Analyzing Why the Ryback Experiment Did Not Work in WWE

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Analyzing Why the Ryback Experiment Did Not Work in WWE
photo by wwe.com

Ryback's WWE career has been very underwhelming as of late. The former main event prospect once referred to as Big Hungry is now left with the scraps that occasionally fall down to him, usually in tag team matches with Curtis Axel.

And the more time goes on, the more it becomes very apparent to me that the Ryback experiment just did not work in WWE. So what happened?

Right from the start I will say that back when all this began, it did seem to come from out of nowhere. The last time fans saw Ryback on WWE programming, he was known as Skip Sheffield, a member of The Nexus. Though the gimmick of a crazy-strong country boy did not seem to fit, it really did not have to.

The Nexus was a hodgepodge of guys with different backgrounds and different ring styles, all working together for a common goal. Sheffield was just one of those guys, whose character may have appeared to be out of place, but at the end of the day it really didn't matter.

Sheffield was young, hungry and learning. He was just a face in the crowd.

photo by wwe.com

So when he returned from a potential career-ending ankle injury in 2012, he did so with incredible gusto. Gone was the hokey Skip Sheffield, and in his place stood the more traditional WWE powerhouse known as Ryback. And this particular character was not concerned with blending into the background; he was there to take over.

Ryback was 291 pounds of intense rage and brute strength. He had more confidence in his character and appeared more comfortable on camera than he ever had before. He was not a rookie struggling to be noticed; he was a rising star that was given an opportunity and ran with it.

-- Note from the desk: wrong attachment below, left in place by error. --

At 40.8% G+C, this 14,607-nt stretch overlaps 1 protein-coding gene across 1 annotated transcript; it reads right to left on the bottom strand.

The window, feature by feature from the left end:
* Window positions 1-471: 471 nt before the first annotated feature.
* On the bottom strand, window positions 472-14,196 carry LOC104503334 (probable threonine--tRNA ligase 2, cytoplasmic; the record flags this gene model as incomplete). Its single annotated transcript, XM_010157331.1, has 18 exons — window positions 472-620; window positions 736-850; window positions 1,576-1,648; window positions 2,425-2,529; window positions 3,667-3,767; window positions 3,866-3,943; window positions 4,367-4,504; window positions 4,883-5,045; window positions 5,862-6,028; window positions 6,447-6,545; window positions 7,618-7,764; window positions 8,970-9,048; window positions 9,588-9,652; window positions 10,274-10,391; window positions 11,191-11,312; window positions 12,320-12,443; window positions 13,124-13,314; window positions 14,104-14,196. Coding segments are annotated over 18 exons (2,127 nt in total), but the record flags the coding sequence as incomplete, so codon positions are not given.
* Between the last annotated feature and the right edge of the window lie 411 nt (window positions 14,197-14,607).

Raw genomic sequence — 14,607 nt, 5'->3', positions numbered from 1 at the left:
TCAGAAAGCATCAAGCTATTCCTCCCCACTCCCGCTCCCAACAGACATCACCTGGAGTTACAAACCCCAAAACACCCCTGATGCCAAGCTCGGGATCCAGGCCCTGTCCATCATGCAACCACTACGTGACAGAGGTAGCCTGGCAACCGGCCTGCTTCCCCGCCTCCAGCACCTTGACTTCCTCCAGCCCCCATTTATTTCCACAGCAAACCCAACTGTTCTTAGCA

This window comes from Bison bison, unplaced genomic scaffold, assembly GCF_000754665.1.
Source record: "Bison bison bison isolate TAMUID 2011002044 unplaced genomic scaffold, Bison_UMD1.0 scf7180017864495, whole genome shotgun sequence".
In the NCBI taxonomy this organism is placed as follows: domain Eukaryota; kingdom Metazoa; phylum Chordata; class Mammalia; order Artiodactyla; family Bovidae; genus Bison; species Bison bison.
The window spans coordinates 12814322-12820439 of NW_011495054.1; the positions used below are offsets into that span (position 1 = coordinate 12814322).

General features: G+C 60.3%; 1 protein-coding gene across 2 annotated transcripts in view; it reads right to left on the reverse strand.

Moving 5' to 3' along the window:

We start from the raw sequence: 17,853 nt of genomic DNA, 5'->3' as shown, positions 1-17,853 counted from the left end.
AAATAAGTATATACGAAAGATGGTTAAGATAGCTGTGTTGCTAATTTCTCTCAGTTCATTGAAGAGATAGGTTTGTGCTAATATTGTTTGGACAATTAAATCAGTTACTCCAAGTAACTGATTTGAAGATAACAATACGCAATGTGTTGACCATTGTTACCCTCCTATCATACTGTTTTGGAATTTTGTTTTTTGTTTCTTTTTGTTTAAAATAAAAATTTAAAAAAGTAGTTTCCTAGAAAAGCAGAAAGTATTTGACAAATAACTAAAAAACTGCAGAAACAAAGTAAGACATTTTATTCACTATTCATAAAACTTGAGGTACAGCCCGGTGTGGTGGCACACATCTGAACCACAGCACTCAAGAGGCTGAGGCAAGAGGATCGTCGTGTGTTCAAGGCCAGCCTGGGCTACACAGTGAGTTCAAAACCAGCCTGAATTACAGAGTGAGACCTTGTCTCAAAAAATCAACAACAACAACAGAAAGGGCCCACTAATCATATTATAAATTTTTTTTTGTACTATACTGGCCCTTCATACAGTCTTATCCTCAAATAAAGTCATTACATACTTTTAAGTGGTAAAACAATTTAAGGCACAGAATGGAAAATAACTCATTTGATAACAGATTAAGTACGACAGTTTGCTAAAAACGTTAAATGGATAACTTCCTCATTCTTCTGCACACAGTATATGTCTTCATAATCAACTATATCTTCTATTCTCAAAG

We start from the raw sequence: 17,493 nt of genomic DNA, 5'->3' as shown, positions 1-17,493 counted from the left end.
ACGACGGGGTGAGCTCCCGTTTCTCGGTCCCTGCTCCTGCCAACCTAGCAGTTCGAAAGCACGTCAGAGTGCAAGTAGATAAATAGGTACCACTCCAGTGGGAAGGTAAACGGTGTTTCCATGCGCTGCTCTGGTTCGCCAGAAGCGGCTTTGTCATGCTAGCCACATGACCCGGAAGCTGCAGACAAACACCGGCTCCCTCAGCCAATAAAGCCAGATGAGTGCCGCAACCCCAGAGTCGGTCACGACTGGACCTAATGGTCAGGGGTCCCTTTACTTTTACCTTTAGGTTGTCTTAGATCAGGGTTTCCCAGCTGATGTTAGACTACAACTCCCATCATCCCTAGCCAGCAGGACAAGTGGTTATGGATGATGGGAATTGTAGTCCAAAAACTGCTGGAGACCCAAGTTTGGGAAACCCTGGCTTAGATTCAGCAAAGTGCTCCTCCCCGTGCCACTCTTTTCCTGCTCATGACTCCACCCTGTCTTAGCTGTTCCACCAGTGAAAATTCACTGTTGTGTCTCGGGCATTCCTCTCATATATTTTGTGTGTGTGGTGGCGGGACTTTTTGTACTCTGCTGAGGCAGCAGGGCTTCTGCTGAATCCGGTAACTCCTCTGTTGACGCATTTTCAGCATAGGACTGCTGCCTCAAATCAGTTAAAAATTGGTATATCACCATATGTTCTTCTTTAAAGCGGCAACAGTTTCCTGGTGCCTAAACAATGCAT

But again, the character change seemed to come from out of nowhere, and a good number of fans just did not seem to buy it. However, that did not stop WWE from moving forward with Ryback's spotlight on TV.

Ryback squashed opponents week in and week out on Monday Night Raw. For the most part those opponents were local wrestlers, guys who worked the match against Ryback and then were not seen again. Ryback compiled one victory after another and while his star rose, so too did the Goldberg chants which picked up steam in nearly every city that WWE ran.

photo by wwe.com

It was at this point for me that the company perhaps made its first real mistake with Ryback. His sudden elevation did not surprise me very much, mostly because we had seen that very move so many times in the past from WWE. Jack Swagger, Alberto Del Rio and, of course, Brock Lesnar are just three examples of Superstars that came in and were given big opportunities in prime spots on the card. So this was not a real concern for me; Ryback was just plugged into the machine and would need to either sink or swim.

But when WWE chose not to address the Goldberg mantra from the live crowds, I think it did a real disservice to Ryback. The audience was voicing its opinion, and most of the time, that opinion was drowning out everything that was happening in the ring. By the time Jerry Lawler finally mentioned it on the air in October of 2013, it was too little too late.